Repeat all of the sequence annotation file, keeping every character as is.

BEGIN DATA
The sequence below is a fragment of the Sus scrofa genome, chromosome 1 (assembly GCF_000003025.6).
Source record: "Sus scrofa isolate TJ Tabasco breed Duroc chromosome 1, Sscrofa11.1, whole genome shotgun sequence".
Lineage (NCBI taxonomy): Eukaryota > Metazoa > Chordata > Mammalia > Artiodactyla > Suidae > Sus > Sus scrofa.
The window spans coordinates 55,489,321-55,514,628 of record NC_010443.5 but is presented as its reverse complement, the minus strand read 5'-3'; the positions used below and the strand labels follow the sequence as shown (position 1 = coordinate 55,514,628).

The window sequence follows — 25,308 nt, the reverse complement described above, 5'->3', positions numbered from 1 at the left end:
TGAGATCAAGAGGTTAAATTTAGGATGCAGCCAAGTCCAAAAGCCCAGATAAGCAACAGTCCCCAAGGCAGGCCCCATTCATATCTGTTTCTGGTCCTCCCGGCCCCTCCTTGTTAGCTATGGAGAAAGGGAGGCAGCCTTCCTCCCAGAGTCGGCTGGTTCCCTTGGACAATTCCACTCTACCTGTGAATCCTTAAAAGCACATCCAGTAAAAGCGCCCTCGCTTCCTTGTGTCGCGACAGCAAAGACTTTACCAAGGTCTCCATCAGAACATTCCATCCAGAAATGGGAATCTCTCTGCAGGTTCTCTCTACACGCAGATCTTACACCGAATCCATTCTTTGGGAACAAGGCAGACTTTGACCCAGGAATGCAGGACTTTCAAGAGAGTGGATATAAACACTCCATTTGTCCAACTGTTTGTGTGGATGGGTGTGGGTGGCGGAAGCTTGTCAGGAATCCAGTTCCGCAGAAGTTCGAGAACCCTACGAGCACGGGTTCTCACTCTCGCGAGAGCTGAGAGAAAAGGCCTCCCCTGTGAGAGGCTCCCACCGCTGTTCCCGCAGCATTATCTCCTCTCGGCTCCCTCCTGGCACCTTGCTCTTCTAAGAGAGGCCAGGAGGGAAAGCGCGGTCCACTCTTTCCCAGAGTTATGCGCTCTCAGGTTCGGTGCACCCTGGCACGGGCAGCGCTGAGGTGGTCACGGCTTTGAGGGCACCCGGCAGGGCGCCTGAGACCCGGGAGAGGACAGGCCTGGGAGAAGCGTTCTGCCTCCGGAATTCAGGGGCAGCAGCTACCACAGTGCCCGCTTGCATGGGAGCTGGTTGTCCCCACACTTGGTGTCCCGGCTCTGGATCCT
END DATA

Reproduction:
The sequence below is a fragment of the Sus scrofa genome, chromosome 1 (assembly GCF_000003025.6).
Source record: "Sus scrofa isolate TJ Tabasco breed Duroc chromosome 1, Sscrofa11.1, whole genome shotgun sequence".
Lineage (NCBI taxonomy): Eukaryota > Metazoa > Chordata > Mammalia > Artiodactyla > Suidae > Sus > Sus scrofa.
The window spans coordinates 55,489,321-55,514,628 of record NC_010443.5 but is presented as its reverse complement, the minus strand read 5'-3'; the positions used below and the strand labels follow the sequence as shown (position 1 = coordinate 55,514,628).

The window sequence follows — 25,308 nt, the reverse complement described above, 5'->3', positions numbered from 1 at the left end:
TGAGATCAAGAGGTTAAATTTAGGATGCAGCCAAGTCCAAAAGCCCAGATAAGCAACAGTCCCCAAGGCAGGCCCCATTCATATCTGTTTCTGGTCCTCCCGGCCCCTCCTTGTTAGCTATGGAGAAAGGGAGGCAGCCTTCCTCCCAGAGTCGGCTGGTTCCCTTGGACAATTCCACTCTACCTGTGAATCCTTAAAAGCACATCCAGTAAAAGCGCCCTCGCTTCCTTGTGTCGCGACAGCAAAGACTTTACCAAGGTCTCCATCAGAACATTCCATCCAGAAATGGGAATCTCTCTGCAGGTTCTCTCTACACGCAGATCTTACACCGAATCCATTCTTTGGGAACAAGGCAGACTTTGACCCAGGAATGCAGGACTTTCAAGAGAGTGGATATAAACACTCCATTTGTCCAACTGTTTGTGTGGATGGGTGTGGGTGGCGGAAGCTTGTCAGGAATCCAGTTCCGCAGAAGTTCGAGAACCCTACGAGCACGGGTTCTCACTCTCGCGAGAGCTGAGAGAAAAGGCCTCCCCTGTGAGAGGCTCCCACCGCTGTTCCCGCAGCATTATCTCCTCTCGGCTCCCTCCTGGCACCTTGCTCTTCTAAGAGAGGCCAGGAGGGAAAGCGCGGTCCACTCTTTCCCAGAGTTATGCGCTCTCAGGTTCGGTGCACCCTGGCACGGGCAGCGCTGAGGTGGTCACGGCTTTGAGGGCACCCGGCAGGGCGCCTGAGACCCGGGAGAGGACAGGCCTGGGAGAAGCGTTCTGCCTCCGGAATTCAGGGGCAGCAGCTACCACAGTGCCCGCTTGCATGGGAGCTGGTTGTCCCCACACTTGGTGTCCCGGCTCTGGATCCT